Thursday, September 30, 2010

Montgomery County Board of Education Responses- Assorted

Well, I suppose I'm not surprised that not a one of the incumbents for the Montgomery County Board of Education would answer my questions.   The incumbents after all, have the most to lose.  It's fascinating they don't feel the need to express their opinions about education, however.   This is after all, the localist of local elections.   But I suppose that just goes to show you how much they will rely on their incumbency advantage and across the board MCEA endorsement.   When you add in Montgomery County's horrific turnout, the chance they lose becomes even more remote.   Needless to say, I dug up their responses to a question on student achievement data and evaluations from an MCEA questionnaire.   I'll let you judge the quality of responses for yourself. 

Shirley Branderman

14.) What is your view of how student achievement data should be used in the evaluations of teachers?

The Maryland General Assembly enacted the Education Reform Act of 2010 which requires that student growth data be a significant component in the evaluation of teachers. This mandate recognizes that we cannot separate teaching and learning. Evaluations of a teacher’s effectiveness must include consideration of student performance as demonstrated by achievement data. The Montgomery County Teacher Professional Growth System (TPGS) does just that. Developed using standards from the National Board for Professional Teaching Standards, student performance data factors strongly in two of the six standards used in teacher evaluation under the TPGS. The use of multiple measures of student performance as primary data in the TPGS constitutes an appropriately significant component of the evaluation process.

Judith Docca

140 What is your view of how student achievement data should be used in the evaluations of teachers?

It should be used judiciously, recognizing improvement overall without outrageous, arbitrary goals. All of society gas a piece of this- not just educators. Citizens need employment nutrition, housing, opportunities for training and health care to produce school-ready students.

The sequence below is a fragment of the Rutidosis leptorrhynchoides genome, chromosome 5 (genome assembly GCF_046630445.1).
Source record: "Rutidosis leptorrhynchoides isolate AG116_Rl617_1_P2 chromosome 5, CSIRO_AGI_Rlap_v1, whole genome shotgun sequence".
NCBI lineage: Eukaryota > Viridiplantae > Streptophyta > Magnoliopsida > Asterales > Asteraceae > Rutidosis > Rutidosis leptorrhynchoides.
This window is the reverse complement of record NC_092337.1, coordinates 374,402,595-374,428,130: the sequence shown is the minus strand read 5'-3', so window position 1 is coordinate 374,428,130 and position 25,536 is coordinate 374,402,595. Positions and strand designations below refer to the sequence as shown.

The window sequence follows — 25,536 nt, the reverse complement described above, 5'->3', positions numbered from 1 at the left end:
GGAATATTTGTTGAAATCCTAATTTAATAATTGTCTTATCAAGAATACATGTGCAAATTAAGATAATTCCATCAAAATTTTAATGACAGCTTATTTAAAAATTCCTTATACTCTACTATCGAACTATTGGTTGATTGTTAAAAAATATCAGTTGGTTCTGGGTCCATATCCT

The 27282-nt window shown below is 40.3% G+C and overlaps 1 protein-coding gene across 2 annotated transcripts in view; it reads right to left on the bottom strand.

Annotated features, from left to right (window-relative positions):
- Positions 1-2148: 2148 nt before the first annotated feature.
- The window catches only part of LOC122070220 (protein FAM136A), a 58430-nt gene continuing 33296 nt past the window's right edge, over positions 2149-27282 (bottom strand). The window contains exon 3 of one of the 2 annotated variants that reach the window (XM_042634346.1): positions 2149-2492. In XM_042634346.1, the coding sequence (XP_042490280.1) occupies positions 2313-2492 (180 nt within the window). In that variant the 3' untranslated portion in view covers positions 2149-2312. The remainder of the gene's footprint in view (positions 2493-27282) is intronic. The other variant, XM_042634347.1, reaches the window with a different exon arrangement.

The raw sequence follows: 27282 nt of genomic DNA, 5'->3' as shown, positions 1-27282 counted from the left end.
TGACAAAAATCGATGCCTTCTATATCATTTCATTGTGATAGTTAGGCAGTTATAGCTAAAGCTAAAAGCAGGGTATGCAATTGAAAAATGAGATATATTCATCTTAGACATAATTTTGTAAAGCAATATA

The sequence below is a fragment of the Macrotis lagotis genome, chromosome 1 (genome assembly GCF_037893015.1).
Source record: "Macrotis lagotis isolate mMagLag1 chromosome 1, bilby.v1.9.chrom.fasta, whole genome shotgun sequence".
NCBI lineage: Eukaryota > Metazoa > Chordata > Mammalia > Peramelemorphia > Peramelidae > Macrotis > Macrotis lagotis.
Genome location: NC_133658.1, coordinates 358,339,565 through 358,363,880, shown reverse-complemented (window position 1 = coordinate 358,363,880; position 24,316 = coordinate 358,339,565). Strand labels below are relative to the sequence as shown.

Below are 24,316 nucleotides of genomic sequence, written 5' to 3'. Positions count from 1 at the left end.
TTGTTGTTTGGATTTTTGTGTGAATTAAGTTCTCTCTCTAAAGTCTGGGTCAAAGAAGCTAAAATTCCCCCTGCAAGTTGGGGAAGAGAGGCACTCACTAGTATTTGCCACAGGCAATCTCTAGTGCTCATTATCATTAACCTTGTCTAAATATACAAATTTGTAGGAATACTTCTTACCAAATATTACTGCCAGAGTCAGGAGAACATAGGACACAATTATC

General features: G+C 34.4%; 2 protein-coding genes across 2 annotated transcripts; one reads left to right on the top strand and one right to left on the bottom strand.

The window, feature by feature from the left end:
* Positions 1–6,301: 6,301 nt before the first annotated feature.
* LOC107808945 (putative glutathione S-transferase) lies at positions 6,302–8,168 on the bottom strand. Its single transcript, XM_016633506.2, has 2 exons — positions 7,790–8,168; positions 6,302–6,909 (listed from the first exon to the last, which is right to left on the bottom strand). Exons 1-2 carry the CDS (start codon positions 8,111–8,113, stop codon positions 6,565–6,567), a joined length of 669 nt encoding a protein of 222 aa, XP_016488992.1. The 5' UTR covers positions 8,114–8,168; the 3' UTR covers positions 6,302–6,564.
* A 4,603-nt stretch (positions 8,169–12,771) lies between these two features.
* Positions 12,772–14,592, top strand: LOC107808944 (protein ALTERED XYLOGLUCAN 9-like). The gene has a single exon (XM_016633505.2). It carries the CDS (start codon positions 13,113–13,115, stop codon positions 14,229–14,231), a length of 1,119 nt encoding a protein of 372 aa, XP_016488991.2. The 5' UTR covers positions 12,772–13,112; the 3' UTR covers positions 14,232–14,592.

Michael Durso

14.)What is your view of how student achievement data should be used in the evaluations of teachers?

In a word, carefully. I believe our critics have seized upon this test score evaluation piece, and notlooked at all aspects. How does one evaluate Art — Music — PE — Dance- Special Education andothers on the basis of test scores? Are we to completely forget the late bloomer? How about the teacher who excels at reaching the °hard to reach" and may only see minor, incremental progress. I believe we must tread very slowly in this area, we always look for the "silver bullet "in education, and to date it has remained elusive.

Pat Oneill

14.) What is your view of how student achievement data should be used in the evaluations of teachers?

Student achievement data is just one measure of small effective teaching. I support the use of the 1/3 weight.

Tuesday, September 28, 2010

On Merit Pay- a summary of Montgomery County.

Merit Pay.  Here.   Here.  Here. And even here.
In Montgomery County the budget is dire.   Maybe it's too early to say it, but I can't see how MCPS teachers escape furloughs in the 2010-2011 school year.   Meanwhile, MCPS is turning down Race to the Top money with the blessing of MCEA.   And MCEA continues to take this purely anti-merit based pay stance despite a lack of data to support a conclusionn one way or the other.

While money gets handed out to other districts in the merit pay experiment, the question is whether the MCEA- MCPS stance is coming at a high price for the employees it seeks to represent and employ.   While other districts face the prospects of raises and bonuses, MCPS is faced with the status quo or worse, furloughs.